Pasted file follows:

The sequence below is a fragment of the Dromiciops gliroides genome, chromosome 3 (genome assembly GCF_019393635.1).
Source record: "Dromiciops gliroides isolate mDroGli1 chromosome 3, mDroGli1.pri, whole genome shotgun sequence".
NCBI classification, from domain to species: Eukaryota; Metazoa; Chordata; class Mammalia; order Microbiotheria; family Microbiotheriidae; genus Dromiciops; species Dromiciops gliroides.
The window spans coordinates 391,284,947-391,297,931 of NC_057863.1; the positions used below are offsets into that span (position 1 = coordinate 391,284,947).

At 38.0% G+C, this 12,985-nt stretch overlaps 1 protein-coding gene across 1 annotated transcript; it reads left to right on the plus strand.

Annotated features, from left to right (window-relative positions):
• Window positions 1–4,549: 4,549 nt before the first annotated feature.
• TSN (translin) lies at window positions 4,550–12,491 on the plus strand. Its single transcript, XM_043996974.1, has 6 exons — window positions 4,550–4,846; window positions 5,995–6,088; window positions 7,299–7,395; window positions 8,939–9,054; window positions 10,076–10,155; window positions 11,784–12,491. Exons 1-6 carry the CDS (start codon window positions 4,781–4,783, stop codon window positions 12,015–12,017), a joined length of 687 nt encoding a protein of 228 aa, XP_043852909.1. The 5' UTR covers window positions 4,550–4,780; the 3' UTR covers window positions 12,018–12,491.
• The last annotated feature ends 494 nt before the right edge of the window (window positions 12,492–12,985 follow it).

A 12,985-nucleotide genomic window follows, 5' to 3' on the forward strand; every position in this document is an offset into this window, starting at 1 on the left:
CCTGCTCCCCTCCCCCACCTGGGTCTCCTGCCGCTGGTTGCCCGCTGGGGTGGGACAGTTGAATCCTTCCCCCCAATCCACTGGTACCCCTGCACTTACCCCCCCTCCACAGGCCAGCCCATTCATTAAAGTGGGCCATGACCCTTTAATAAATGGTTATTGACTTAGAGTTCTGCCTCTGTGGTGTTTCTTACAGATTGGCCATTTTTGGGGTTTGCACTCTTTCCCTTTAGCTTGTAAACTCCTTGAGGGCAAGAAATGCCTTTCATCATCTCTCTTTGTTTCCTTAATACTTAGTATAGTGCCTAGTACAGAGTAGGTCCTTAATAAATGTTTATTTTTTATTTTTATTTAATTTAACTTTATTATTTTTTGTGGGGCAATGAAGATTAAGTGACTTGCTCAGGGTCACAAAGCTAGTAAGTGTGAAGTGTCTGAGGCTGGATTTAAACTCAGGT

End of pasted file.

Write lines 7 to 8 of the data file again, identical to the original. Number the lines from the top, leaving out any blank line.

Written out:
• Window positions 1–4,549: 4,549 nt before the first annotated feature.
• TSN (translin) lies at window positions 4,550–12,491 on the plus strand. Its single transcript, XM_043996974.1, has 6 exons — window positions 4,550–4,846; window positions 5,995–6,088; window positions 7,299–7,395; window positions 8,939–9,054; window positions 10,076–10,155; window positions 11,784–12,491. Exons 1-6 carry the CDS (start codon window positions 4,781–4,783, stop codon window positions 12,015–12,017), a joined length of 687 nt encoding a protein of 228 aa, XP_043852909.1. The 5' UTR covers window positions 4,550–4,780; the 3' UTR covers window positions 12,018–12,491.